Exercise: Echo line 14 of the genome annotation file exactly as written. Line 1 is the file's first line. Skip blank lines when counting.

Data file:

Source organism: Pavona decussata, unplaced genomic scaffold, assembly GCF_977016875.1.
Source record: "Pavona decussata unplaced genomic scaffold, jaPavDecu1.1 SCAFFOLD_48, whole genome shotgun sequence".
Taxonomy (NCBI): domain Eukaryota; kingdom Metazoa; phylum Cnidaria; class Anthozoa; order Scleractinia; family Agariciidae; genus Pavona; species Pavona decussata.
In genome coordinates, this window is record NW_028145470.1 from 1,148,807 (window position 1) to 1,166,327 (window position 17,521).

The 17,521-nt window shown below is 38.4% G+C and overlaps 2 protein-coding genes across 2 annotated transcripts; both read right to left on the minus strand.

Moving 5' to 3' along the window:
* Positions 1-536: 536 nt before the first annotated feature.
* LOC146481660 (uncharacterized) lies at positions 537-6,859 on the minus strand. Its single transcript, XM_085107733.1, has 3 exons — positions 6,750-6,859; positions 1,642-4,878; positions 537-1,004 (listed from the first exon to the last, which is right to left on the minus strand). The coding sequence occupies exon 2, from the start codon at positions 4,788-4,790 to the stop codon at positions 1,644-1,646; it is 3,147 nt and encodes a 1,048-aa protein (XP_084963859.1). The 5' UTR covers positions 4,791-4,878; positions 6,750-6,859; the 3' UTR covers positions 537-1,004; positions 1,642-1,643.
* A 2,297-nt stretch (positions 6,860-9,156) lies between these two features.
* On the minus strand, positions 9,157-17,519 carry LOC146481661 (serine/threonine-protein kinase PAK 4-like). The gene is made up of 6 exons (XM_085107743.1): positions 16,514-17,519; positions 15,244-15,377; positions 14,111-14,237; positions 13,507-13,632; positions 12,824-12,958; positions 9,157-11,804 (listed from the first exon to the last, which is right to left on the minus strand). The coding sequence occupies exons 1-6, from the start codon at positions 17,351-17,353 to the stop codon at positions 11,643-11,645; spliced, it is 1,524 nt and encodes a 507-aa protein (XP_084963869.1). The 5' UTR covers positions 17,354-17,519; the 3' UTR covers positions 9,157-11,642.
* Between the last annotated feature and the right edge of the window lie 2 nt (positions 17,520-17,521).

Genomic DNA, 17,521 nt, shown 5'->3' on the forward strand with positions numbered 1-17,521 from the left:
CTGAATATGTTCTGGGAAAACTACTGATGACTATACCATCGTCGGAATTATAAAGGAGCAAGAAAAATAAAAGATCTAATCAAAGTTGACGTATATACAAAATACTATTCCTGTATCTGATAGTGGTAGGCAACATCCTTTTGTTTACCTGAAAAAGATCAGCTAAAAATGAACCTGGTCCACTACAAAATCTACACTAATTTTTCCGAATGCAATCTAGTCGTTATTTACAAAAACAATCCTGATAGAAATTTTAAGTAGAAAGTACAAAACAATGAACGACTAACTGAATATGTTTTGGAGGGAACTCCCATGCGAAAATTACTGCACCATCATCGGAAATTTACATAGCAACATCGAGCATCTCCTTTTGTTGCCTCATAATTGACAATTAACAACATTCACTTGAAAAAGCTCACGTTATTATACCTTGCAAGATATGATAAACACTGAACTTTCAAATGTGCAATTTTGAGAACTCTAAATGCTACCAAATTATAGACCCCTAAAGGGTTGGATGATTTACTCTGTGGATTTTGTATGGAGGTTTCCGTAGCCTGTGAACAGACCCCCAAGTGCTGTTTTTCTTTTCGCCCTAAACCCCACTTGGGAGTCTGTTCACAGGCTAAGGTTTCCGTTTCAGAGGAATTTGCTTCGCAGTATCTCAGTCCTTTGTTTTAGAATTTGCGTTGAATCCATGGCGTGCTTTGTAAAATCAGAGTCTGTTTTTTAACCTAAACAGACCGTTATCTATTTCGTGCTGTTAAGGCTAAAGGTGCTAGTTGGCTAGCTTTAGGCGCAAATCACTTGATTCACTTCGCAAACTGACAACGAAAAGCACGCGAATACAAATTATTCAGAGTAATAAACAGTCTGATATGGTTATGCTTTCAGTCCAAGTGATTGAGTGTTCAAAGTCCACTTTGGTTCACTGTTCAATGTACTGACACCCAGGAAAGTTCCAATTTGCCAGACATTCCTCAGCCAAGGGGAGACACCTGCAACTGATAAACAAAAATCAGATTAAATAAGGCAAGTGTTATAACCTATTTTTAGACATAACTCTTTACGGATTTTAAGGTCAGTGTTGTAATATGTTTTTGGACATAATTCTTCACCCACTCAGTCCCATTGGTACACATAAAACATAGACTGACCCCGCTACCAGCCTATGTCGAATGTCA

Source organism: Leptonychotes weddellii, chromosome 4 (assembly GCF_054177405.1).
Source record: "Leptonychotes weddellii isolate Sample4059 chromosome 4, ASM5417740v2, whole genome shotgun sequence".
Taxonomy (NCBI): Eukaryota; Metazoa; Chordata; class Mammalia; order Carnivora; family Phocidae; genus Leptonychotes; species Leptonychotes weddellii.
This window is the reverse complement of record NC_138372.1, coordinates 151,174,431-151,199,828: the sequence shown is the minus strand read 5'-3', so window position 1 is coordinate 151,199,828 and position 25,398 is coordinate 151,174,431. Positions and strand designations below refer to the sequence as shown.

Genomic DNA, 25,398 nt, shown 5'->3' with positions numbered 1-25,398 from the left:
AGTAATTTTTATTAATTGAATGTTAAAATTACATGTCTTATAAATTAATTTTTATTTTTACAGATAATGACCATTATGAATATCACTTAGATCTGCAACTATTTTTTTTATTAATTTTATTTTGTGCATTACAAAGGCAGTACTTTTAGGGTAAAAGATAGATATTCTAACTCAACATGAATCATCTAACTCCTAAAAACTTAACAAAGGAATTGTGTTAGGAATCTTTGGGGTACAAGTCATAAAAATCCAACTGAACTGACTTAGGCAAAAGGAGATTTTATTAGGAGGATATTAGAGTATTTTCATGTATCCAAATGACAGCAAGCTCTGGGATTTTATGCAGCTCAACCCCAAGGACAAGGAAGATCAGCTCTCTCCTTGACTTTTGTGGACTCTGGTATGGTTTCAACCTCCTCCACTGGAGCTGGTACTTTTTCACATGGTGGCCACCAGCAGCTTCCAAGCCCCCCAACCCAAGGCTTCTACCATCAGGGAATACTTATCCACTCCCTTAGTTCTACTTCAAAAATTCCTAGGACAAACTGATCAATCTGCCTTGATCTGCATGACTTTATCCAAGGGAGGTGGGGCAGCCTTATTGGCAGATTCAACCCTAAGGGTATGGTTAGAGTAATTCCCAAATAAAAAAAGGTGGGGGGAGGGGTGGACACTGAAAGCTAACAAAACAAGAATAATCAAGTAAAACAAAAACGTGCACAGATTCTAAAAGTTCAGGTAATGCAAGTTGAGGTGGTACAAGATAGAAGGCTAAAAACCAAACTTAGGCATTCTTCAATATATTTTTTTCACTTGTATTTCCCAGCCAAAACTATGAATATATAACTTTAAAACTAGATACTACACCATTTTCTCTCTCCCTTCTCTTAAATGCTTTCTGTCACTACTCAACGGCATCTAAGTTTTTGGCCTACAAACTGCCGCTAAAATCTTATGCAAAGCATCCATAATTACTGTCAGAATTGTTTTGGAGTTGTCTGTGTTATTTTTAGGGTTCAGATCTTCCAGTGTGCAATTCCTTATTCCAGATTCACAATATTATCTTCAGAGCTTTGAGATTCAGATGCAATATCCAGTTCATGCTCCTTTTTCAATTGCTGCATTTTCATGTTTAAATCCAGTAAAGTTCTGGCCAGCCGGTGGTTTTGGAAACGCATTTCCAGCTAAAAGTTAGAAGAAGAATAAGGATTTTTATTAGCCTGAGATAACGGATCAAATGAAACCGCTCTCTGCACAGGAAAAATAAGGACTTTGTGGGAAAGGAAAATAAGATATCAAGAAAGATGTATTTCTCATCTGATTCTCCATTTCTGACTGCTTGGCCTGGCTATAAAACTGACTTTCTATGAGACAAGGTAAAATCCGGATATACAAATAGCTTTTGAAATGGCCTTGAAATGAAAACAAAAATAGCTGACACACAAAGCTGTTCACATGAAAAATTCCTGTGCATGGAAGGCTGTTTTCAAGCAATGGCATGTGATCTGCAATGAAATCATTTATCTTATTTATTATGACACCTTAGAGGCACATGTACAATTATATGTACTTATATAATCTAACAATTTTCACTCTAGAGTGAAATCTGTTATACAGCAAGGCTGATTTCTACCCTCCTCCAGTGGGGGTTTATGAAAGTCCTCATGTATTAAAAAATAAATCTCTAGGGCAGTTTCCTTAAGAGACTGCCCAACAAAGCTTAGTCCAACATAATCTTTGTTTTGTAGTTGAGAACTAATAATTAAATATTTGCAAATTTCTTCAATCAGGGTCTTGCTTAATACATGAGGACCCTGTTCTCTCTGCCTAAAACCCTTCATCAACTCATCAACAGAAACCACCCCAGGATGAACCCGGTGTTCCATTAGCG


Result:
Source organism: Leptonychotes weddellii, chromosome 4 (assembly GCF_054177405.1).